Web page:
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We all know how important "image" is to organisations these days, so what trees have the university landscapers chosen to welcome people to that fine New Zealand institution? An interesting selection of native trees lines the highway on each side of the entrance (thanks partly to the Landcare Research/GNS Science site), then northern hemisphere exotics take over as you enter the campus proper.
Holding a prominent position in the footpath beside the entrance though, is a common local native tree. It's a lemonwood or tarata (Pittosporum eugenioides) - one of the few native trees used as street trees in Dunedin.
I've often wondered why there aren't more native trees at street level in the central city. But in fact, there are young lemonwood trees where lots of tourists get to see them. City workers who scrounge for free parking spots on the other side of the railway lines walk past them every time they use the railway station footbridge. In a wee native bush plot beside the harbour end of the footbridge, the lemonwoods eke out a living with some kohuhu, five finger, broadleafs and cabbage trees. The kohuhu (Pittosporum tenuifolium) are close cousins to lemonwoods, but they have smaller leaves without yellowy fringes. It's a good place to see the two species side by side. I reckon a panel on the bridge above this plot would be appreciated by tourists who wonder what they're looking at.
Unfortunately, these trees tend to suffer from "white suit syndrome". Mould and other primeval-soupy stuff sticks to the whitish bark all too easily and makes it look rather grubby - a no-no for "civilized" urban trees in the West.
Another less endearing habit of lemonwoods is to drop sticky seeds (Pittosporum means "pitch seed" or "tarry seed"). The seeds and hard seed cases often get caught in shoe soles, so it's best to keep the trees away from busy footpaths.
Outside settled areas, lemonwoods are the blondes of the bush, with their crimped, yellow-green tresses and pale skin. They're still fairly common in the remaining patches of native woody plants in coastal Otago. Strangely though, they never made it across Foveaux Strait to Stewart Island/Rakiura without human help, despite having seeds that could stick to birds' feet.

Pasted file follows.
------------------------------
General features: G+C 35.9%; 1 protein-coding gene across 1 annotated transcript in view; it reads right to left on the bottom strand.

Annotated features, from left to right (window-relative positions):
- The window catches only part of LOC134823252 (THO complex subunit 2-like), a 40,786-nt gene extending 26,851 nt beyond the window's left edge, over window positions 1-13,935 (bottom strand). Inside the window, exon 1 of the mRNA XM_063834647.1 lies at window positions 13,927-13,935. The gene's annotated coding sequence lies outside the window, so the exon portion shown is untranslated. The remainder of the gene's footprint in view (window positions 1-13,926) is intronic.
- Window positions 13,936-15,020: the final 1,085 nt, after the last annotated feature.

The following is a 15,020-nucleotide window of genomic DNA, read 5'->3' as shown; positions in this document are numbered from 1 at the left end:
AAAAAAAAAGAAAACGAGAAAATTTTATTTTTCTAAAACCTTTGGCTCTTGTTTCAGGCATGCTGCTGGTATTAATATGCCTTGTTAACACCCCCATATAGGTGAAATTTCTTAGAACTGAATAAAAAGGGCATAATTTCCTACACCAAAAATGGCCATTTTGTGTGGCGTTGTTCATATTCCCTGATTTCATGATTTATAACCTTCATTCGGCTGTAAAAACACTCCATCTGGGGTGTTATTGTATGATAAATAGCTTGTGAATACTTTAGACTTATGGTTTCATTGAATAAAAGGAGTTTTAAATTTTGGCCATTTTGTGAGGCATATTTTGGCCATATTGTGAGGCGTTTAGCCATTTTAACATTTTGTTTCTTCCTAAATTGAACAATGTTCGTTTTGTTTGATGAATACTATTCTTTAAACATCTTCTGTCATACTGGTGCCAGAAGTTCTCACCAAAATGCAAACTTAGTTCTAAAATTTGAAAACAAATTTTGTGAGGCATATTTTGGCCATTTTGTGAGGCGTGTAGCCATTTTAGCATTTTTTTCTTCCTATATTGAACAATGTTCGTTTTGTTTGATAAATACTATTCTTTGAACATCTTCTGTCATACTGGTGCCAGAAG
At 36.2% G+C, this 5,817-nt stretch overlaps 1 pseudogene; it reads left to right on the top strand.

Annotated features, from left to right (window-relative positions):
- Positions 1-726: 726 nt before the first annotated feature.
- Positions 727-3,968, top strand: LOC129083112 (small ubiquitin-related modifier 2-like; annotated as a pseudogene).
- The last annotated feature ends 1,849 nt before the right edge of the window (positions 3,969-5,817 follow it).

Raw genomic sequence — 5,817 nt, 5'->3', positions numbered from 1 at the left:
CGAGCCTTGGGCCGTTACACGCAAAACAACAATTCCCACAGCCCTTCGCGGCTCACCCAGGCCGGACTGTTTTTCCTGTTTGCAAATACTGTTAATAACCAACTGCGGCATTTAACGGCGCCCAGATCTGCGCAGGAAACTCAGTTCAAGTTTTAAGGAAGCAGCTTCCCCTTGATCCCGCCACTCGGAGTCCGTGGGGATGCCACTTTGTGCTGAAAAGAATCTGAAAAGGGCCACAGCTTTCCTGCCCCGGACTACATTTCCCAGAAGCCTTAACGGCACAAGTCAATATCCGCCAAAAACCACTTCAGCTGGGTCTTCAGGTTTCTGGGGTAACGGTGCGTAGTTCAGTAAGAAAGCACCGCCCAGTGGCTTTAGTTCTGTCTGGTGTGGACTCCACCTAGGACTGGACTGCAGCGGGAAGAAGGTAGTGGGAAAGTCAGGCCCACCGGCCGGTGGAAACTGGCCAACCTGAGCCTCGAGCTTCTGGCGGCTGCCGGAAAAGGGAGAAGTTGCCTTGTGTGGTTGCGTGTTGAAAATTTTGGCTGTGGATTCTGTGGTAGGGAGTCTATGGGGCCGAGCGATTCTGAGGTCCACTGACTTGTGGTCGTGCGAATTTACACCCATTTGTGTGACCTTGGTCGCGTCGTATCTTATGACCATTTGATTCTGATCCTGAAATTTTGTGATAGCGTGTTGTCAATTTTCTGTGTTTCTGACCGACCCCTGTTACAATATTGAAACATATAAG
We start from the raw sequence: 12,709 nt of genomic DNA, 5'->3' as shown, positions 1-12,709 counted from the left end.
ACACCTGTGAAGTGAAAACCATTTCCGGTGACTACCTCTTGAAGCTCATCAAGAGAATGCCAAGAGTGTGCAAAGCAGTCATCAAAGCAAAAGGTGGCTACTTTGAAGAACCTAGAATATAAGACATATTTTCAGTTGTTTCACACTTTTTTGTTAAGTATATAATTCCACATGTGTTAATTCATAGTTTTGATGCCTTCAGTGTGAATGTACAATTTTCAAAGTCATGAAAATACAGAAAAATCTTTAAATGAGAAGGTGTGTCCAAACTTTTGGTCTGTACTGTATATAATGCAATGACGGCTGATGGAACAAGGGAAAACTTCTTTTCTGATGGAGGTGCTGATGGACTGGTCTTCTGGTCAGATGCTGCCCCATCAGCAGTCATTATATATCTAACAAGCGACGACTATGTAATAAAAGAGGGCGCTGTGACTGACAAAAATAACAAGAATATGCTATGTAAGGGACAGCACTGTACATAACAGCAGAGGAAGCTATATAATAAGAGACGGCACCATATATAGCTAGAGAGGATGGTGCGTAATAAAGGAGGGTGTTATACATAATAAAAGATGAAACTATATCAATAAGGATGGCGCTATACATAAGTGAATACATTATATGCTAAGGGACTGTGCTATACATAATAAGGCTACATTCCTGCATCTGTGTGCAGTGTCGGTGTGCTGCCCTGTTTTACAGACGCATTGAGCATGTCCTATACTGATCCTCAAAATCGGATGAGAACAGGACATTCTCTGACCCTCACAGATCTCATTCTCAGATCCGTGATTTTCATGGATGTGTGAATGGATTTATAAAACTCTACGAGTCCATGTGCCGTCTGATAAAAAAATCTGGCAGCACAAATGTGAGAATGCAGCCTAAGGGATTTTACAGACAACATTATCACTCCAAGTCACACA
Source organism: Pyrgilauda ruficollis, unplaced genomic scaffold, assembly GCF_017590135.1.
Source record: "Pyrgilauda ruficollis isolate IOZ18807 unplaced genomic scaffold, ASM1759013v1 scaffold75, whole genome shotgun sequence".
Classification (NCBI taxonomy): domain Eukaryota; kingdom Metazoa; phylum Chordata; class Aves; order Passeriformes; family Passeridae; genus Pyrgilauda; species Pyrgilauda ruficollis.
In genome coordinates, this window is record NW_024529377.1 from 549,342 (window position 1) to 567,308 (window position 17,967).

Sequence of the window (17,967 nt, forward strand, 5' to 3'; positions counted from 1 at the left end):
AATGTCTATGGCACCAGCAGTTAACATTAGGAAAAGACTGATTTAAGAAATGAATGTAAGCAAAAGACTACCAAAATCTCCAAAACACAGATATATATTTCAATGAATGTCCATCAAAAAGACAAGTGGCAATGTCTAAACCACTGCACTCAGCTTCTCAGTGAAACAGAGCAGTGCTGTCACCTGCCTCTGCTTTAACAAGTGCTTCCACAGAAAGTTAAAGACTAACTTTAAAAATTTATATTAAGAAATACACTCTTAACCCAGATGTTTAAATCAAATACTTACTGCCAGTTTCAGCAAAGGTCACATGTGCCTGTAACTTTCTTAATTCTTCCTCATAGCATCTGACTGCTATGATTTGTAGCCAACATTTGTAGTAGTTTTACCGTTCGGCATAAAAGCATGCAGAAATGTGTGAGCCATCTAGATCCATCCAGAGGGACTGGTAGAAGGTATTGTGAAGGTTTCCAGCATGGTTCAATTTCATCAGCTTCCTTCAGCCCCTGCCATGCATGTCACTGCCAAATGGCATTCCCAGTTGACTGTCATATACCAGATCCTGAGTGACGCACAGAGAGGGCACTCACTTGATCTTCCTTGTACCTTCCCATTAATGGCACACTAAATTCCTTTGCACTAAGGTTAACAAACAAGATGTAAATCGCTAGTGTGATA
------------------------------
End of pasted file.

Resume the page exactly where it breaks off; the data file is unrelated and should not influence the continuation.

Taking a closer look, it's bizarre to see short, purplish-black twigs joining the fresh, new wavy "blonde" leaves to the pale bark. Wherever that dark colour comes from, it soon fades to grey, an unexpected white, then pale grey again as the twigs become big branches.
But there's more about lemonwood to enjoy in spring. The bunches of pretty yellow flowers shed a rich, honey-sweet fragrance that I adore - though some might find it cloying. Few other local native plants engage the nose as well as the eyes in this way. And when they're young, lemonwoods grow lots of leaves in a pleasingly-plump, densely-packed cone, unlike the rather scrawny and twiggy youths of some other native tree species. With age and maturity, the cone morphs into an attractive green dome.
With its leaves that smell (faintly rather than strongly, as far as I'm concerned) lemony when crushed, and its yellowish and whitish hues, lemonwood has one of the more well-chosen English names for a native plant. Maori used the sap as a scent and made body lotion by mixing the flowers and gummy resin with bird fat. They also formed a kind of chewing gum by mixing lemonwood sap with puwha sap. Once again, I see an opportunity for a local entrepreneur to make some unique, locally-sourced products with an indigenous CV.
- Mark Clark